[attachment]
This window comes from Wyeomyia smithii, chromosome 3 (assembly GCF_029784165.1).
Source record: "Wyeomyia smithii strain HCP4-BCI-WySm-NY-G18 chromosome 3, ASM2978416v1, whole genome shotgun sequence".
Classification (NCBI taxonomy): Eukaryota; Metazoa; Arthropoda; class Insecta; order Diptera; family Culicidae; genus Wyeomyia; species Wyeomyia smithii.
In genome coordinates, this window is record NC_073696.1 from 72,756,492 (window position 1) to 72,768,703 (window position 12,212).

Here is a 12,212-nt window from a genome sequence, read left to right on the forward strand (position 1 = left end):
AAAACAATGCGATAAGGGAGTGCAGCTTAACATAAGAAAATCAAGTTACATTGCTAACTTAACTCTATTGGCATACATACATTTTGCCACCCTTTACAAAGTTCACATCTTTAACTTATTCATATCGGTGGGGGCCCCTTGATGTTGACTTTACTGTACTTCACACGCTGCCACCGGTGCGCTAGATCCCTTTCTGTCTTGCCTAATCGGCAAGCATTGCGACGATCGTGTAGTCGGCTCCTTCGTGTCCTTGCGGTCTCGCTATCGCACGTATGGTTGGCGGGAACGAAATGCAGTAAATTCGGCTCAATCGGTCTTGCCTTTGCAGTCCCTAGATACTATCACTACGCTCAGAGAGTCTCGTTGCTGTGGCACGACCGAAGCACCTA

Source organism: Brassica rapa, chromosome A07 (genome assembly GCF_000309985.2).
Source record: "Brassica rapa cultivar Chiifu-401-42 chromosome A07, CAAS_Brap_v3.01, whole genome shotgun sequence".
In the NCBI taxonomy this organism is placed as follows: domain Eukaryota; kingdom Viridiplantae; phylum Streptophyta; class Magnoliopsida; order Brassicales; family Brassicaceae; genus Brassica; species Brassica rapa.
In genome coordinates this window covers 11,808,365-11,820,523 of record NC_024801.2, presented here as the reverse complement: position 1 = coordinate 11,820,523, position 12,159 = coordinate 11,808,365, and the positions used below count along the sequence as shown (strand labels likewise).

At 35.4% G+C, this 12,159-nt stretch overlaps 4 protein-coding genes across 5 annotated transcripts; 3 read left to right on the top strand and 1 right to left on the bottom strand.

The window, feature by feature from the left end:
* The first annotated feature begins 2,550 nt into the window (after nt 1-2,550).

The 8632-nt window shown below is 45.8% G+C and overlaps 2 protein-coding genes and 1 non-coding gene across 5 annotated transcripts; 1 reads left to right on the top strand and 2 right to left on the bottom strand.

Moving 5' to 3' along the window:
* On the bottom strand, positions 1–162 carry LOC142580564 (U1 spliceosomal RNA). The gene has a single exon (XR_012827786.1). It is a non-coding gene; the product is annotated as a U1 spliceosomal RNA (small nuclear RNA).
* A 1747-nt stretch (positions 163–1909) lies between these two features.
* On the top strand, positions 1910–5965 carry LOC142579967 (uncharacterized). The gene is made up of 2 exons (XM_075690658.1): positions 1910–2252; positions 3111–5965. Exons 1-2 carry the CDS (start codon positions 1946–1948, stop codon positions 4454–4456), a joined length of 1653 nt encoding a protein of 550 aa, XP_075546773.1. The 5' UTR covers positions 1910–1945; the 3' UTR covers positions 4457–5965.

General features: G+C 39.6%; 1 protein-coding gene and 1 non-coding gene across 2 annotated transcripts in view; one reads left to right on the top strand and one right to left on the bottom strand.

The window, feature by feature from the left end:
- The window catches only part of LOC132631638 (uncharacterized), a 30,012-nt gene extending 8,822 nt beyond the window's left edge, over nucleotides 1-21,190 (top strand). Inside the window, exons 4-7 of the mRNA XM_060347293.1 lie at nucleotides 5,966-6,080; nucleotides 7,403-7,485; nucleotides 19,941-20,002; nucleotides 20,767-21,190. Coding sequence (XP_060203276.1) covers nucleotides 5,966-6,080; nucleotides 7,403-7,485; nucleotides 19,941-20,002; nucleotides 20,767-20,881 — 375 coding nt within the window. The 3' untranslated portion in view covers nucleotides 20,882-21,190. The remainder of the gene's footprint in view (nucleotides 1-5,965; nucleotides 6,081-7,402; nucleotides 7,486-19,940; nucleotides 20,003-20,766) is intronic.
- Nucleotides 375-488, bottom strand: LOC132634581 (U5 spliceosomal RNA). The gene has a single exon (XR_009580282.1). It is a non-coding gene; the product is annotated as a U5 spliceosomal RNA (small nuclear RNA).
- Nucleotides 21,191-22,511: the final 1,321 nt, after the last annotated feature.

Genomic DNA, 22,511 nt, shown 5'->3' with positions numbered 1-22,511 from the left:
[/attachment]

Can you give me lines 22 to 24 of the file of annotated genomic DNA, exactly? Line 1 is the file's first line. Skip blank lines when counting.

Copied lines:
- Nucleotides 375-488, bottom strand: LOC132634581 (U5 spliceosomal RNA). The gene has a single exon (XR_009580282.1). It is a non-coding gene; the product is annotated as a U5 spliceosomal RNA (small nuclear RNA).
- Nucleotides 21,191-22,511: the final 1,321 nt, after the last annotated feature.

Genomic DNA, 22,511 nt, shown 5'->3' with positions numbered 1-22,511 from the left: